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Rule

Importation of Shelled Garden Peas From Kenya

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Information about this document as published in the Federal Register.

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AGENCY:

Animal and Plant Health Inspection Service, USDA.

ACTION:

Final rule.

SUMMARY:

We are amending the fruits and vegetables regulations to allow the importation of shelled garden peas from Kenya into the continental United States. In order to be eligible for importation, the peas will have to be shelled, washed, and inspected and accompanied by a phytosanitary certificate issued by the Kenya Plant Health Inspectorate Service. This action will allow for the importation of shelled peas from Kenya into the continental United States while continuing to protect against the introduction of quarantine pests.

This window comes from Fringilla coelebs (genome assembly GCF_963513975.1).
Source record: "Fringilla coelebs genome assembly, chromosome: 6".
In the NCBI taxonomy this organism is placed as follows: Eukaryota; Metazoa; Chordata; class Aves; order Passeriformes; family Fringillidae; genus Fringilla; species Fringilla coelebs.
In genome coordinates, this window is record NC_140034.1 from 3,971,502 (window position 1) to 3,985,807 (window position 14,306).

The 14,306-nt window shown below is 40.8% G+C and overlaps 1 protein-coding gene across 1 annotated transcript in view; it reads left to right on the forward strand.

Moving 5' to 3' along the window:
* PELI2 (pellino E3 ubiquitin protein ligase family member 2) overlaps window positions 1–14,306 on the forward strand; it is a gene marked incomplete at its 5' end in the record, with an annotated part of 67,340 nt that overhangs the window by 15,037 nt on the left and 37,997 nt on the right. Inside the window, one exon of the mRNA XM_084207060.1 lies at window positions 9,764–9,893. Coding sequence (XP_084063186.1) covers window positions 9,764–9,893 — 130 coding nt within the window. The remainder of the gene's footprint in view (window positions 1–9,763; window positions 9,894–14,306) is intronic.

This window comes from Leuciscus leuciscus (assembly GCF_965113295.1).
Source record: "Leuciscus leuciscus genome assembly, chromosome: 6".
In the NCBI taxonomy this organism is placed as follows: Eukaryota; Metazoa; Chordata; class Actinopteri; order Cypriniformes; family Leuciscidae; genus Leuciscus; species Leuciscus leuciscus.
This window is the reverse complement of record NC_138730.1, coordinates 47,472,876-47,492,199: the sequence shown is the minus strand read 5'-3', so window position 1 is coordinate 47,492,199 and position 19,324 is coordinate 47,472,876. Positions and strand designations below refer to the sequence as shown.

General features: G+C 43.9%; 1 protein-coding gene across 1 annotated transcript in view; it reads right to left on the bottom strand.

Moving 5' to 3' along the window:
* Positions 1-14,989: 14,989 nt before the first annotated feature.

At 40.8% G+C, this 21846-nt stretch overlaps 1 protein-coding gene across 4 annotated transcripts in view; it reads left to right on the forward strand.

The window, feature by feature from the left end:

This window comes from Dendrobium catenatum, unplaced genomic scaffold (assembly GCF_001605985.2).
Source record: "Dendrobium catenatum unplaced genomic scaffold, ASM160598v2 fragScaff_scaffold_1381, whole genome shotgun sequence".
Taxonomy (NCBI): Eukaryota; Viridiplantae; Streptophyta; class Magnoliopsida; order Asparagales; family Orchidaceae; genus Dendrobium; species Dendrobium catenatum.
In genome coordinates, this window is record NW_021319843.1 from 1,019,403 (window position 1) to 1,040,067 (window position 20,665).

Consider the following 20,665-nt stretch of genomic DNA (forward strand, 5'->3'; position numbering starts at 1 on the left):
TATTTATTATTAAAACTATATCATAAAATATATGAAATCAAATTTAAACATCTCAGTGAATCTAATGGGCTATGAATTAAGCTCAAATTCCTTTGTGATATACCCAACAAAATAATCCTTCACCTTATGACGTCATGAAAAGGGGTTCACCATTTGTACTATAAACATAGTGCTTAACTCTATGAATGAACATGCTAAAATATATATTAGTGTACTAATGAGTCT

DATES:

Effective Date: November 24, 2006.

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FOR FURTHER INFORMATION CONTACT:

Ms. Sharon Porsche, Import Specialist, Commodity Import Analysis and Operations, Plant Health Programs, PPQ, APHIS, 4700 River Road Unit 133, Riverdale, MD 20737-1231; (301) 734-8758.

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SUPPLEMENTARY INFORMATION:

Background

The regulations in “Subpart—Fruits and Vegetables” (7 CFR 319.56 through 319.56-8, referred to below as the regulations) prohibit or restrict the importation of fruits and vegetables into the United States from certain parts of the world to prevent the introduction and dissemination of plant pests that are new to or not widely distributed within the United States.